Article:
One of the most beautiful things about intention is that it can be felt. It might even be primarily perceived through feeling. Intentionality can harness the best that mental prowess can offer and utilize it toward expressing the most core fulfilling desires of the heart. Intentionality is the marriage of the heart and the head and symbols are the fruit of that marriage. And you can feel the intention that gave birth to a symbol. You can recognize purpose and affection and kindness. You can feel meaning oozing out of its very existence.

So I guess all I’m really trying to say is that intentionality changes everything. It always makes things more meaningful than they were before. Additionally, symbols are not mere coincidences. Figures and hidden meanings are not worthless intellectual pursuits. Their end goal is not to assert the dominance of the intellect but to draw your whole being into the experience of life and to discover equilibrium between the pinnacle of critical thought and the fullness of delight. As you can tell, I really like symbols and I intend to continue enjoying them.

Originally posted on The Way CA blog at https://thewayca.wordpress.com/2017/05/17/set-apart-to-the-dance/. Be sure to visit and check out some of my friend Ben’s material there as well!

Ever heard of the word sanctification? It’s a big fancy word that basically means “set apart.” Many people also explain that it’s an idea of being set apart from one thing and set apart to another. This is the essence of the term “holiness.” After all is said and done, I like to say that sanctification is a dance made complete by our participation.

“The Dance” of sanctification is never done. It was never intended to be either. The Dance isn’t measured by how far along you are, but by whether or not you’re willing to dance. It’s less like a letter grade on an exam and more like a pass/fail sort of thing, and if you’re willing to dance, you’re passing.

The Dance is between you and Jesus and if you’re not willing to participate, the Dance isn’t happening, it’s not complete, it’s not perfect. We may have our internal struggles about how the Dance takes place and we might even trip while trying to execute the moves. There will always be a process of maturing and that’s okay. However, while there is a process of maturing in our ability to dance, actually Dancing is not that process.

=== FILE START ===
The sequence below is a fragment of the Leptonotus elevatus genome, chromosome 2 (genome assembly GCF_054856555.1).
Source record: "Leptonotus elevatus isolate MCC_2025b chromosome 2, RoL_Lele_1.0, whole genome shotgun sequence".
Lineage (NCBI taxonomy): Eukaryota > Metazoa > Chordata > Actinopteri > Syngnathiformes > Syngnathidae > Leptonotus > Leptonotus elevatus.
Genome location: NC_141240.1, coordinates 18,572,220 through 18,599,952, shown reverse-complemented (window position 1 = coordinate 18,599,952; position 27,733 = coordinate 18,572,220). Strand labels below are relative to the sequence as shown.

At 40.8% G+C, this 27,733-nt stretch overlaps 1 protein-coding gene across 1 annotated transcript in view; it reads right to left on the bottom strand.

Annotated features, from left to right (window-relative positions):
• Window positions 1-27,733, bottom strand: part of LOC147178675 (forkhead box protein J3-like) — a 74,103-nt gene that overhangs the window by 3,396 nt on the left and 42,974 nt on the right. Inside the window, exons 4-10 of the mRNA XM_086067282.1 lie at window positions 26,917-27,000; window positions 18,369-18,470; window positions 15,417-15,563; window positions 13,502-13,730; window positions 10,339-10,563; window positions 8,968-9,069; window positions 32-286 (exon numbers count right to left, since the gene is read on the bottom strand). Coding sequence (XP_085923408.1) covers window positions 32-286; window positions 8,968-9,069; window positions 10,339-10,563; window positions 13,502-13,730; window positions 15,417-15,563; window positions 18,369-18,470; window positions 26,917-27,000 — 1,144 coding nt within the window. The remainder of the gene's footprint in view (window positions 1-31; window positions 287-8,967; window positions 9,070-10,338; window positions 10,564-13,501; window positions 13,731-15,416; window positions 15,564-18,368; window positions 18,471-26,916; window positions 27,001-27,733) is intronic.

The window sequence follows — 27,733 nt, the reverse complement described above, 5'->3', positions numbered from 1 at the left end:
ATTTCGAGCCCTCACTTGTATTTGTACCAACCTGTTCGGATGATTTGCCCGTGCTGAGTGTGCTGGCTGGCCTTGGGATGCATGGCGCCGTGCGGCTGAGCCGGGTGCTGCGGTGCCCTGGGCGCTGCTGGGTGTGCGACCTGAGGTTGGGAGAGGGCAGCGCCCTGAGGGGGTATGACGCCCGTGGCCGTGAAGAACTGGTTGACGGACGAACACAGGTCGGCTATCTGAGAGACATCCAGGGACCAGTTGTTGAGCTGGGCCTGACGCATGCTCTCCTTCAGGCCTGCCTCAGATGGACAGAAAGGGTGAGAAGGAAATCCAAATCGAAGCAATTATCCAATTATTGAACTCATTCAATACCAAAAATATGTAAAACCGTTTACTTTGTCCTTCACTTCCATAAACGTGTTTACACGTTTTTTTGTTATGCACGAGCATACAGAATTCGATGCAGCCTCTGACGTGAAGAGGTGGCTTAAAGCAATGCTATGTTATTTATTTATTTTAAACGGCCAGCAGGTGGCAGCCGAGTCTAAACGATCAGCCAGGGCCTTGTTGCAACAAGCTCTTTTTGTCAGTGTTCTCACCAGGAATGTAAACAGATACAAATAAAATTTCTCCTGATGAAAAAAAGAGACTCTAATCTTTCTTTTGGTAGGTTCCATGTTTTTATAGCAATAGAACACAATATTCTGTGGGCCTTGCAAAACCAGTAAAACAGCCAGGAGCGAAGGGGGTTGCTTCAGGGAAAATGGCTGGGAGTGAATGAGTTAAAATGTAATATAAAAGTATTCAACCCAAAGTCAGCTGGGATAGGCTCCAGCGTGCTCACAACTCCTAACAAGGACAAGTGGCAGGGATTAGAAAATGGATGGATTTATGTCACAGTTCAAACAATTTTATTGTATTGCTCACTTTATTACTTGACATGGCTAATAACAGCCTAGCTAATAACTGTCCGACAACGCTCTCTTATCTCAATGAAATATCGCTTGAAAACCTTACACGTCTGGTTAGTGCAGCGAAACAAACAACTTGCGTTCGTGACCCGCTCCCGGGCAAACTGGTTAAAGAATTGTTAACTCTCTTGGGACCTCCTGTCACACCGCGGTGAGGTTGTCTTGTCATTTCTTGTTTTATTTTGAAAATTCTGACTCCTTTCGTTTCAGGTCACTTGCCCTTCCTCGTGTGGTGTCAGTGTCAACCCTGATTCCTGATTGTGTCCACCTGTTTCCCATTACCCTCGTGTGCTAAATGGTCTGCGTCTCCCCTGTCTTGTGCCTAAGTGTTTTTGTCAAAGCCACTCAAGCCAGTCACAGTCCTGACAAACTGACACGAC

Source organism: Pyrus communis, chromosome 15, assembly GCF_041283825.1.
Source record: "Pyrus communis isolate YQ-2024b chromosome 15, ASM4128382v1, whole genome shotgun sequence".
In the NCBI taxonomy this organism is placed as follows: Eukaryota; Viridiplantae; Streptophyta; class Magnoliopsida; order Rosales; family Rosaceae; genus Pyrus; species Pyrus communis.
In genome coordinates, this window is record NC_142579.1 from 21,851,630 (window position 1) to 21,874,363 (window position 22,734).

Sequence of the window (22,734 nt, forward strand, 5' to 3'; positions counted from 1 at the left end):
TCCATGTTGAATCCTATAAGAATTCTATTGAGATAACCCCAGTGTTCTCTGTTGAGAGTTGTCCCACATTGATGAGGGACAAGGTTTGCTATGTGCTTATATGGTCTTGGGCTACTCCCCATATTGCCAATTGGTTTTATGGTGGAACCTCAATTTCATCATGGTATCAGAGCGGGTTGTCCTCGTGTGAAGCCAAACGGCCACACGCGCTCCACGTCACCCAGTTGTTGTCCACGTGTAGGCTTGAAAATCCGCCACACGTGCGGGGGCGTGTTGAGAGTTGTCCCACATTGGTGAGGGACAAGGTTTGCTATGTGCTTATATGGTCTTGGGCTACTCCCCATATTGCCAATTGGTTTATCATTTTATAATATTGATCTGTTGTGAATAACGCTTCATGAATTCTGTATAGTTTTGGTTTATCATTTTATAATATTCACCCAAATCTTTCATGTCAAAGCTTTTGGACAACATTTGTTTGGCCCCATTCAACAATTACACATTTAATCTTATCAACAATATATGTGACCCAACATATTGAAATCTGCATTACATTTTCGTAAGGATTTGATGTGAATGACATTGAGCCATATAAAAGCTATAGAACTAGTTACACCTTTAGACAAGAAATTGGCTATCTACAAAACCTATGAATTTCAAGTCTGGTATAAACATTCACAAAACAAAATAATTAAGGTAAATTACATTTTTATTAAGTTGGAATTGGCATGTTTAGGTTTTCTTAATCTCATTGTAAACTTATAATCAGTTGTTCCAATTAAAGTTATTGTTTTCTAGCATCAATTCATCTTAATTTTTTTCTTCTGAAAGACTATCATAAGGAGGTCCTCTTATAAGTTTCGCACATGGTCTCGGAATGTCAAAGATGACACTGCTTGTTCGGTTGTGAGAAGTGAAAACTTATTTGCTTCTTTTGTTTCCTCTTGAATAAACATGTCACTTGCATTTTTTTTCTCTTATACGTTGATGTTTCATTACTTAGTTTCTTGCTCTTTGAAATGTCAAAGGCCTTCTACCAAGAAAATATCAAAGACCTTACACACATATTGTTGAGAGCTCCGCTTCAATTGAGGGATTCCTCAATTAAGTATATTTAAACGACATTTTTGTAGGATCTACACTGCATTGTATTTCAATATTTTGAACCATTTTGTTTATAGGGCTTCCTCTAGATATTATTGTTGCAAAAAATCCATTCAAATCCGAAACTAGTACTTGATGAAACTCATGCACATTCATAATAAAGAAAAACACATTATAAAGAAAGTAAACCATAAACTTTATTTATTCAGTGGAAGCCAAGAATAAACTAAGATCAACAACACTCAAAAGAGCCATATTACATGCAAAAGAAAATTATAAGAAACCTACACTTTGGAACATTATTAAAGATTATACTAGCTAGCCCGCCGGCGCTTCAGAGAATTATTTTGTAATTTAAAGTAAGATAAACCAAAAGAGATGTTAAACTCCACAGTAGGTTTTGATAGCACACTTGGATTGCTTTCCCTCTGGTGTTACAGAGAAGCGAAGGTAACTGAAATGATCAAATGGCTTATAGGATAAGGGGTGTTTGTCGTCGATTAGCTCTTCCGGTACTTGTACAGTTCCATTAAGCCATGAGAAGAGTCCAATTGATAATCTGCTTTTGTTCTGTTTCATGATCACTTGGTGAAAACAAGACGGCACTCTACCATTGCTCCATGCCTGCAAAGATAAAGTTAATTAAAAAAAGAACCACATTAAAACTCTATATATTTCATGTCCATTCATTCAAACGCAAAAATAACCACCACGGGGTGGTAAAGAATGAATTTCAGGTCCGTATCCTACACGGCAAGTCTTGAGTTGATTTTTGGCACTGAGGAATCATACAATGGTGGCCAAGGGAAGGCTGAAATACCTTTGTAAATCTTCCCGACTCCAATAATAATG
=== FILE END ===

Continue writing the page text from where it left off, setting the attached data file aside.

The Dance is all about living fully present with the Spirit of God inside of us convicting us, teaching us, comforting us, wooing us. It’s about messing up and repenting, matching our steps up with His to jump back in. It’s the experience of God’s holiness in us and our agreement to express His holiness through us. It’s about our willingness to say “yes” rather than our capacity to sustain it.

We can never arrive at a place where God no longer needs to sanctify us because sanctification isn’t something that you can build and then leave alone to remain in tact. It’s something that exists or emerges by nature of being in the presence and service of another. What’s maybe even more important however is that God can’t help but sanctify the people He hangs around. It’s His nature to sanctify.

Let’s take a look at one of my favorite verses, Hebrews 10:14:

  • “For by one offering he has perfected for all time those who are made holy.” (NET)
  • “For by one offering He has perfected for all time those who are sanctified.” (NASB)
  • “For by a single offering he has perfected for all time those who are being sanctified.” (ESV)

There’s a LOT we could talk about in this verse, but I just want to look at the end, the part on sanctification. Rather than jump through a bunch of intellectual hoops (which we definitely could) I want to take a linguistic shortcut and rewrite this verse by putting the verb at the end into the active voice: “For by one offering he has perfected for all time those He has made and is making holy.”

By re-writing the verse this way, it’s a lot clearer that this verse is making a beautiful statement about God being a God who sanctifies. Holiness is a continual experience because God has been and still is involved in it. His nature is unchanging because He has sanctified before and still sanctifies today.

Is God making you holy right now? If so, that’s good news because this verse says that anyone who is being made holy is covered by Jesus’ sacrifice. Anyone who is learning the steps of the Dance, participating in the never-ending movement and growth, is perfect in God’s eyes.

One of the most beautiful aspects of this to me is that the moment of “now” is always a new moment which we have to sanctify with God. According to the eyes of experience, the present moment is always a new moment that is filled with God’s sanctifying presence because of His Spirit in us. If He were to ever change, then there could potentially be a moment in the future where we would no longer be sanctified; but because He never changes, we are always sanctified.